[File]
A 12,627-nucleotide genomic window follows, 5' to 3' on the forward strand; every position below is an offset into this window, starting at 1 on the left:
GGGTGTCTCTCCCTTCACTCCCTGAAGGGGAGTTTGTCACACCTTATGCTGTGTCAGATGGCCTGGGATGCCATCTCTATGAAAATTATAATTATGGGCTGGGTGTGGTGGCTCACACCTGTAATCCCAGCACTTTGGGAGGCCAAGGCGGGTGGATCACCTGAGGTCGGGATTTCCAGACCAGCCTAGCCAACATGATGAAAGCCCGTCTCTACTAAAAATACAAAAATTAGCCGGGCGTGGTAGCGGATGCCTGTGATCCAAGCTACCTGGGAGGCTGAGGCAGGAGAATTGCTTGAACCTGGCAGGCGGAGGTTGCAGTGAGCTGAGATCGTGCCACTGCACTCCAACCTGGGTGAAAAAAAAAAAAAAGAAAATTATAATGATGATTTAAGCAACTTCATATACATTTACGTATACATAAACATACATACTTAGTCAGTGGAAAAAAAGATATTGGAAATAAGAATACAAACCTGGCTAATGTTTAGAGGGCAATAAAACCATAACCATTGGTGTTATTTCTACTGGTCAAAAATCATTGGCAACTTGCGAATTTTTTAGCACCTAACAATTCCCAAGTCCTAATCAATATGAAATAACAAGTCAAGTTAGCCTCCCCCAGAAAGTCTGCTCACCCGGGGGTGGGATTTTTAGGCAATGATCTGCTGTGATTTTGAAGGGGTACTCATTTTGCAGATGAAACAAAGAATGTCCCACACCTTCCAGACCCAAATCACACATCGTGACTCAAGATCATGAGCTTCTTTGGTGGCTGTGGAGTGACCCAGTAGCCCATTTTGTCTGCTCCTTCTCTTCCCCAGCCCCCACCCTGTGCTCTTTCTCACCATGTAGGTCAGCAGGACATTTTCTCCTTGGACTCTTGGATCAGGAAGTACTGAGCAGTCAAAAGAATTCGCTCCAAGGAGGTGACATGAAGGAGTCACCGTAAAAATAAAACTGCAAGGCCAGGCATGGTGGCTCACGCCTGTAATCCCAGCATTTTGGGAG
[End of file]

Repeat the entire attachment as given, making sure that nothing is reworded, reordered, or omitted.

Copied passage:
A 12,627-nucleotide genomic window follows, 5' to 3' on the forward strand; every position below is an offset into this window, starting at 1 on the left:
GGGTGTCTCTCCCTTCACTCCCTGAAGGGGAGTTTGTCACACCTTATGCTGTGTCAGATGGCCTGGGATGCCATCTCTATGAAAATTATAATTATGGGCTGGGTGTGGTGGCTCACACCTGTAATCCCAGCACTTTGGGAGGCCAAGGCGGGTGGATCACCTGAGGTCGGGATTTCCAGACCAGCCTAGCCAACATGATGAAAGCCCGTCTCTACTAAAAATACAAAAATTAGCCGGGCGTGGTAGCGGATGCCTGTGATCCAAGCTACCTGGGAGGCTGAGGCAGGAGAATTGCTTGAACCTGGCAGGCGGAGGTTGCAGTGAGCTGAGATCGTGCCACTGCACTCCAACCTGGGTGAAAAAAAAAAAAAAGAAAATTATAATGATGATTTAAGCAACTTCATATACATTTACGTATACATAAACATACATACTTAGTCAGTGGAAAAAAAGATATTGGAAATAAGAATACAAACCTGGCTAATGTTTAGAGGGCAATAAAACCATAACCATTGGTGTTATTTCTACTGGTCAAAAATCATTGGCAACTTGCGAATTTTTTAGCACCTAACAATTCCCAAGTCCTAATCAATATGAAATAACAAGTCAAGTTAGCCTCCCCCAGAAAGTCTGCTCACCCGGGGGTGGGATTTTTAGGCAATGATCTGCTGTGATTTTGAAGGGGTACTCATTTTGCAGATGAAACAAAGAATGTCCCACACCTTCCAGACCCAAATCACACATCGTGACTCAAGATCATGAGCTTCTTTGGTGGCTGTGGAGTGACCCAGTAGCCCATTTTGTCTGCTCCTTCTCTTCCCCAGCCCCCACCCTGTGCTCTTTCTCACCATGTAGGTCAGCAGGACATTTTCTCCTTGGACTCTTGGATCAGGAAGTACTGAGCAGTCAAAAGAATTCGCTCCAAGGAGGTGACATGAAGGAGTCACCGTAAAAATAAAACTGCAAGGCCAGGCATGGTGGCTCACGCCTGTAATCCCAGCATTTTGGGAG